UNIDENTIFIED MALE: Thought he did very well.

TUCHMAN: So you're still supporting him?


TUCHMAN: OK. And the man in the back there, this is Chuck Stockton and he is a supporter of Rand Paul. Do you still support him as strongly?

CHUCK STOCKTON, REPUBLICAN SUPPORTER: Yes, I do. I just wish he had more time to talk about the issues.

TUCHMAN: One more interesting comment we wanted to get here and this is from Drusy Wadsworth. Now Drusy was leaning towards Ben Carson. You feel though he didn't do that well in this debate. Who do you think did the best?


TUCHMAN: Carly Fiorina?

WADSWORTH: Yes. TUCHMAN: But you also told me that you were impressed with a man who

you weren't impress with before the debate and that's Donald Trump.

WADSWORTH: That's Donald Trump.

TUCHMAN: Why did you like Donald Trump during the debate?

WADSWORTH: You know what, he's likable. He's personable, even though he's cocky and arrogant, he's still personable and I think he can relate to a lot of people.

TUCHMAN: So are you considering him now for president?

WADSWORTH: I would think about it, yes.

TUCHMAN: So you don't think he's humble though?

WADSWORTH: No, no, not even close.

TUCHMAN: But you didn't really like him before you came here?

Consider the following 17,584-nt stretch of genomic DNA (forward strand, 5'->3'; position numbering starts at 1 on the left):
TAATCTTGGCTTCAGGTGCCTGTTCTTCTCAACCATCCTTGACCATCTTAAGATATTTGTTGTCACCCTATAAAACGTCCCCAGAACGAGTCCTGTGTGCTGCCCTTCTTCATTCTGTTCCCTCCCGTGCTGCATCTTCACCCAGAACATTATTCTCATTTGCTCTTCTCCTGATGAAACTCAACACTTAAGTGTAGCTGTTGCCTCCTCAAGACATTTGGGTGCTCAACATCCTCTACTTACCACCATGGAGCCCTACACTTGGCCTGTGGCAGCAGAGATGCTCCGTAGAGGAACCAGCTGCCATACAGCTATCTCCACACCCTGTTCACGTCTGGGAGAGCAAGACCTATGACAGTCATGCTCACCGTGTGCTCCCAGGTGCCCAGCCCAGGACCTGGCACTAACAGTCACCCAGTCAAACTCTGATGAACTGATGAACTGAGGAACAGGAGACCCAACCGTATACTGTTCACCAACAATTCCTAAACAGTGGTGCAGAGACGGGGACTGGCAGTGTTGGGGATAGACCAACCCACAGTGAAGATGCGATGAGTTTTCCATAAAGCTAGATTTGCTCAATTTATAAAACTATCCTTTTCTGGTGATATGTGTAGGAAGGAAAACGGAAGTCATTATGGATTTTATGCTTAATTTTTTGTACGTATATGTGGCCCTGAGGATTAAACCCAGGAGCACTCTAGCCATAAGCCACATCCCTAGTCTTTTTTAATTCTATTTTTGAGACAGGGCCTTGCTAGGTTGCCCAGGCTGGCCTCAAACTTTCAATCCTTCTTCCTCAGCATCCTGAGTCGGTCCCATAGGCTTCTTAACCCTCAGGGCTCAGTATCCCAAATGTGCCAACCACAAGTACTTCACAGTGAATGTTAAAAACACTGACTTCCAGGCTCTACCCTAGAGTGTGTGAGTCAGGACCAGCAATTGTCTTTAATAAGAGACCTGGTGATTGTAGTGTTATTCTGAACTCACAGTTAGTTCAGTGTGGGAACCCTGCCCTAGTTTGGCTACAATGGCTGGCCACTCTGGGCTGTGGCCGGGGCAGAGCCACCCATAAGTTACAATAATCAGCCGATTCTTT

WADSWORTH: No, no, he was not even a maybe.

TUCHMAN: All right. What I'm going to ask you before we say good- bye, are all of you looking forward to the next debate.

CROWD: Yes, absolutely.

TUCHMAN: So you did get something out of this one.


TUCHMAN: All right. Well, in our world we like to hear that you like to watch debates.

Anderson, back to you.

COOPER: Gary, thanks very much. Please thanks them for letting us in their home.

NAVARRO: Are we all looking forward the next debate?

COOPER: Yes, I want to get quick final thoughts from our panel starting with you, David.

GERGEN: Anderson, we don't know how this is -- what impact this is going to have. We don't know what the audience size was up against the World Series. But if it did have a good audience, I think it could hit the reset button in the campaign, it could shuffle the deck in terms of the candidates and where they were standing.


HENDERSON: Yes. I think for Rubio, especially, I think one of the questions going forward is how does he do in that invisible primary in terms of endorsements and also money? He didn't so well the last quarter in terms of he's behind in endorsements. He has about eight, Jeb Bush has 24. So that is going to be a metric to look forward to see if Marco Rubio could capitalize on what was a big night for him.

COOPER: Interesting. Carl?

BERNSTEIN: Bush understands the issues but he can't articulate them and he's petulant and petulant doesn't work. I though the most impressive answer that Rubio gave is when he brought up vocational education. It shows that he is really deep, he is deep into what is going on policy-wise.

Kasich is the same thing, really understands the issues, but he can't get his message across in this debate format effectively enough I think to capture the imagination of voters because he is really substantive in a way that's presidential.